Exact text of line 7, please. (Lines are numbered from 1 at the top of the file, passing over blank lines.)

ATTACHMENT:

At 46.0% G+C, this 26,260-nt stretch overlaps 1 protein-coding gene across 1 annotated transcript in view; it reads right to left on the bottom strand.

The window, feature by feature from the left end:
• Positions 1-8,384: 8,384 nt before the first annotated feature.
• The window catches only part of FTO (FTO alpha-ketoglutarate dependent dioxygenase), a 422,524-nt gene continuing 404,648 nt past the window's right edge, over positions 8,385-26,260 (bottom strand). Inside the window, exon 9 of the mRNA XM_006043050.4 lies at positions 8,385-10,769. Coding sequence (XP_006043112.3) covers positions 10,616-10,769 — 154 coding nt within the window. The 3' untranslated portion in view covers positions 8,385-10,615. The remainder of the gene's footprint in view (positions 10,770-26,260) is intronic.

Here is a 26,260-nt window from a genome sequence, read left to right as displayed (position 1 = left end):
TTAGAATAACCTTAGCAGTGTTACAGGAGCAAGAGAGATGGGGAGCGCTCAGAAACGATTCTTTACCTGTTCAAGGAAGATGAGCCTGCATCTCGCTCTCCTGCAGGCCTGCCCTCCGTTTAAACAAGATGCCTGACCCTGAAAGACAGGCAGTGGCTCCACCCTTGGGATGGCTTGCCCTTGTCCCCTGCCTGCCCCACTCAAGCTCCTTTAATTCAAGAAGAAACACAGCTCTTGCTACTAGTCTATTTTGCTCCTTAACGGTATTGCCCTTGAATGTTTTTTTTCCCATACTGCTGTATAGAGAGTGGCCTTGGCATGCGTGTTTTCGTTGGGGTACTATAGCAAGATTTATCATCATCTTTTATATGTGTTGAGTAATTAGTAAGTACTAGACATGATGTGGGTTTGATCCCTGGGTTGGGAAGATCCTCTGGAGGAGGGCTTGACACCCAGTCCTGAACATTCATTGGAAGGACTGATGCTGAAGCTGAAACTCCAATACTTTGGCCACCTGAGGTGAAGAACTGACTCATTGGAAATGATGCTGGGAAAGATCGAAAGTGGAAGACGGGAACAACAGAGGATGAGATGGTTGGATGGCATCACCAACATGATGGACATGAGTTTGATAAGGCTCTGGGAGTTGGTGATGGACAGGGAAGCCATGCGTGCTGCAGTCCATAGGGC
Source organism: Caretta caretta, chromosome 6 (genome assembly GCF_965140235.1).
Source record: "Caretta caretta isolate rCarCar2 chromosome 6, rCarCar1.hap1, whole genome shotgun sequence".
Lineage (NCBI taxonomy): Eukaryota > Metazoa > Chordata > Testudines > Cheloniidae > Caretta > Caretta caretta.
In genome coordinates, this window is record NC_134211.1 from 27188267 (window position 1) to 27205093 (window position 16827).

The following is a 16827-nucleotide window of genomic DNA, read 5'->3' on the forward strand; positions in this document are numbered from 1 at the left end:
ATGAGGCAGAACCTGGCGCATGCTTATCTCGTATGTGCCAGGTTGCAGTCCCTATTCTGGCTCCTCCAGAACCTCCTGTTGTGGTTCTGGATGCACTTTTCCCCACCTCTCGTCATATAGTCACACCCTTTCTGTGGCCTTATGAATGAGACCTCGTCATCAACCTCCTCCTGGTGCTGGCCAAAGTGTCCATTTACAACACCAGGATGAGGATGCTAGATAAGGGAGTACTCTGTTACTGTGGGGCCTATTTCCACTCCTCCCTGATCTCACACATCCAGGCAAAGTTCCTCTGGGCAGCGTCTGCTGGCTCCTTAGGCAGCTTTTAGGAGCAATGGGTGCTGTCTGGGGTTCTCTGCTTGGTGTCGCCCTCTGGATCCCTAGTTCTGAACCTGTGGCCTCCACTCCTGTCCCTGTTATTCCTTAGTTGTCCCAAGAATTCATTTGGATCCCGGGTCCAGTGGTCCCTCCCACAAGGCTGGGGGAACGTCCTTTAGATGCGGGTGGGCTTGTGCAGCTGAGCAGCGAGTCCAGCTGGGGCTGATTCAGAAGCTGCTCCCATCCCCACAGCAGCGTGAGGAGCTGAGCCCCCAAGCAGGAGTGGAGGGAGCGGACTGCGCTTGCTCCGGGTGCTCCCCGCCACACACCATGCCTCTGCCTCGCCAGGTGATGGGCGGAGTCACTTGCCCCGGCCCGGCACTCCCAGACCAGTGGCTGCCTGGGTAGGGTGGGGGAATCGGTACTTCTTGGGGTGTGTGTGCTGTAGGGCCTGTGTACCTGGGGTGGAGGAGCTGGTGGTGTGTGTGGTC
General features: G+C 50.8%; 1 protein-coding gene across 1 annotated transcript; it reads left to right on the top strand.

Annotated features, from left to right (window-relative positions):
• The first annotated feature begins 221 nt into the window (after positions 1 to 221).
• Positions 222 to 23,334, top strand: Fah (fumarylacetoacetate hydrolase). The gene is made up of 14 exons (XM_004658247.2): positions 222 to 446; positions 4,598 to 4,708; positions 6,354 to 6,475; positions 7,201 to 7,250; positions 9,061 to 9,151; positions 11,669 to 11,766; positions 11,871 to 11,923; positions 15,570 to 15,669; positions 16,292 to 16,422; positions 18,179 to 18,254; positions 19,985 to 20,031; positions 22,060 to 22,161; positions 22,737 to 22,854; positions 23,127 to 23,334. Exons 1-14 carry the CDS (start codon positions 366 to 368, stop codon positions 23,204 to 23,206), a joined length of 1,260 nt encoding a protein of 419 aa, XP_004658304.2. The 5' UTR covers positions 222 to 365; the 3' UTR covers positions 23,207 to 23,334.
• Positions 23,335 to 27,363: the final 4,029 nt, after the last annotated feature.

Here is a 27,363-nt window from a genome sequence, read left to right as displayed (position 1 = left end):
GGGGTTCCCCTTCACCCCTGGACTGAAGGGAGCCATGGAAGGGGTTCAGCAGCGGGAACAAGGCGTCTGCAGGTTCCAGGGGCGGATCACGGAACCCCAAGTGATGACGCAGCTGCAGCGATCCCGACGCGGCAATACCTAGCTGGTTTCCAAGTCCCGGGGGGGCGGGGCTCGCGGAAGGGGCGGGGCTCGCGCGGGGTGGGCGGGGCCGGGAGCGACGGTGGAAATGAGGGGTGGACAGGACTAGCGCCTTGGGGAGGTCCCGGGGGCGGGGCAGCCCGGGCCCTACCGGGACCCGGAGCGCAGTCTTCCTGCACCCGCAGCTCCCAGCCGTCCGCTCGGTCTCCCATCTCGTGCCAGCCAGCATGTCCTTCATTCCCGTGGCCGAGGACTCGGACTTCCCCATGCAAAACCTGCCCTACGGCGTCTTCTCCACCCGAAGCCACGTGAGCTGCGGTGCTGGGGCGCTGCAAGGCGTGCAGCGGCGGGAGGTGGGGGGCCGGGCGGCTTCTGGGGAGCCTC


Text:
Source organism: Caretta caretta, chromosome 6 (genome assembly GCF_965140235.1).